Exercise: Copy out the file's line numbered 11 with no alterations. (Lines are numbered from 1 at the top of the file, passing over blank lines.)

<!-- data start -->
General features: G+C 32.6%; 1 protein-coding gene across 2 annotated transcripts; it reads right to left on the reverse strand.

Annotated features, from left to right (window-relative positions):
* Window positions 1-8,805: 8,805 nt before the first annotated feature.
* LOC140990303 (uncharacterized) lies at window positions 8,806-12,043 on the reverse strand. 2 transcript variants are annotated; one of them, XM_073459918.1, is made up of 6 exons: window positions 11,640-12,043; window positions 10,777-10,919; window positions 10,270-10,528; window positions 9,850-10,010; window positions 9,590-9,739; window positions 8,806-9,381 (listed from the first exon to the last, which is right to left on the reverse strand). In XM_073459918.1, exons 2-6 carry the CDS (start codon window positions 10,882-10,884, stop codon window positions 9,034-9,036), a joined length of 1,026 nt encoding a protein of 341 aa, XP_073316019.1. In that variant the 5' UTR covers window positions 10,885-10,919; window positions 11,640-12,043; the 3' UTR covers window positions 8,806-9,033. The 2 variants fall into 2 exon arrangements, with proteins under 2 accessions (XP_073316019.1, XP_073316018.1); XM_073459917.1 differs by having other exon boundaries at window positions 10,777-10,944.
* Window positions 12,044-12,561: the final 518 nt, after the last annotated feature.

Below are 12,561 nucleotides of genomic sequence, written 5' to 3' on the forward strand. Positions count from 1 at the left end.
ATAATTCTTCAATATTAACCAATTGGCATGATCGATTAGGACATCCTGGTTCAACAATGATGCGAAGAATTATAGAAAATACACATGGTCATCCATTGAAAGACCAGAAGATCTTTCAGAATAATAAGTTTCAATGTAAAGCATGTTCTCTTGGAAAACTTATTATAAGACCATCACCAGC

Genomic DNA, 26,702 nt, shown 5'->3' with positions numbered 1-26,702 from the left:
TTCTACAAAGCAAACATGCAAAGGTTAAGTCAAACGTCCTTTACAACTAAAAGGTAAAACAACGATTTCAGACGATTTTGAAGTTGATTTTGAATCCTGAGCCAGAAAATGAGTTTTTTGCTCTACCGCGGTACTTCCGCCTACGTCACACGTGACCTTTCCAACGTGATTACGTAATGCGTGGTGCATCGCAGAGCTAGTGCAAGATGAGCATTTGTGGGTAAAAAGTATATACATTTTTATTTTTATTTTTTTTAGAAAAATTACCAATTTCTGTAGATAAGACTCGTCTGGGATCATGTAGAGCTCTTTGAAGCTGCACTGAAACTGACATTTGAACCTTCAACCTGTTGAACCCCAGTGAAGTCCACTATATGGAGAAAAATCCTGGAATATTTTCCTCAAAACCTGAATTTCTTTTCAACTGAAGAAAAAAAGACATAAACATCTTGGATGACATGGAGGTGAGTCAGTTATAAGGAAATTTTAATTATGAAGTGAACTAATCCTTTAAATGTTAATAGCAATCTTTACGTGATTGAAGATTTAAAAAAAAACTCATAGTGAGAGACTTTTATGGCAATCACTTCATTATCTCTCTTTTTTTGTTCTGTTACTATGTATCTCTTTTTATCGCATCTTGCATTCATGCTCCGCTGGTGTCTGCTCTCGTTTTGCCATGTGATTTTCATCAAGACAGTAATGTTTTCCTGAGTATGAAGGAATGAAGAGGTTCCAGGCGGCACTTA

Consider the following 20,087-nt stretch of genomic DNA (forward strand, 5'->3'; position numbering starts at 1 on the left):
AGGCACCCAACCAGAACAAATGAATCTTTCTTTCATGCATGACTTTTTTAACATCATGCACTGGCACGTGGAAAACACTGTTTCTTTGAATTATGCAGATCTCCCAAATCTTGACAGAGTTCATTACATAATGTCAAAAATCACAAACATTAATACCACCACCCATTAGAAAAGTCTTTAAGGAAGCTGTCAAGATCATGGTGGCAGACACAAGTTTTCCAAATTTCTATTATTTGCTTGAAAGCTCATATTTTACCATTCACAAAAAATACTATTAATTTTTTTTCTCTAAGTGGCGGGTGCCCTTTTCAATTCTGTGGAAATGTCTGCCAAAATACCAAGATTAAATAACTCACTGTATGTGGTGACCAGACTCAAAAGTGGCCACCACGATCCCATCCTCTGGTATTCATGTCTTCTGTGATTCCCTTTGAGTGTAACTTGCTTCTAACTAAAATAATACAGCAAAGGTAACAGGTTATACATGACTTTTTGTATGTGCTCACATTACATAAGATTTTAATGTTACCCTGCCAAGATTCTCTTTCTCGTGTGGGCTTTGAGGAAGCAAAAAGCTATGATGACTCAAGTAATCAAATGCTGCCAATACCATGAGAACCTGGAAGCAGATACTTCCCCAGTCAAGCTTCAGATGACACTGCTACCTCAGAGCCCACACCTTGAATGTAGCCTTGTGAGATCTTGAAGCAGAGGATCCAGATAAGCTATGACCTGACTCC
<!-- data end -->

AGGCACCCAACCAGAACAAATGAATCTTTCTTTCATGCATGACTTTTTTAACATCATGCACTGGCACGTGGAAAACACTGTTTCTTTGAATTATGCAGATCTCCCAAATCTTGACAGAGTTCATTACATAATGTCAAAAATCACAAACATTAATACCACCACCCATTAGAAAAGTCTTTAAGGAAGCTGTCAAGATCATGGTGGCAGACACAAGTTTTCCAAATTTCTATTATTTGCTTGAAAGCTCATATTTTACCATTCACAAAAAATACTATTAATTTTTTTTCTCTAAGTGGCGGGTGCCCTTTTCAATTCTGTGGAAATGTCTGCCAAAATACCAAGATTAAATAACTCACTGTATGTGGTGACCAGACTCAAAAGTGGCCACCACGATCCCATCCTCTGGTATTCATGTCTTCTGTGATTCCCTTTGAGTGTAACTTGCTTCTAACTAAAATAATACAGCAAAGGTAACAGGTTATACATGACTTTTTGTATGTGCTCACATTACATAAGATTTTAATGTTACCCTGCCAAGATTCTCTTTCTCGTGTGGGCTTTGAGGAAGCAAAAAGCTATGATGACTCAAGTAATCAAATGCTGCCAATACCATGAGAACCTGGAAGCAGATACTTCCCCAGTCAAGCTTCAGATGACACTGCTACCTCAGAGCCCACACCTTGAATGTAGCCTTGTGAGATCTTGAAGCAGAGGATCCAGATAAGCTATGACCTGACTCC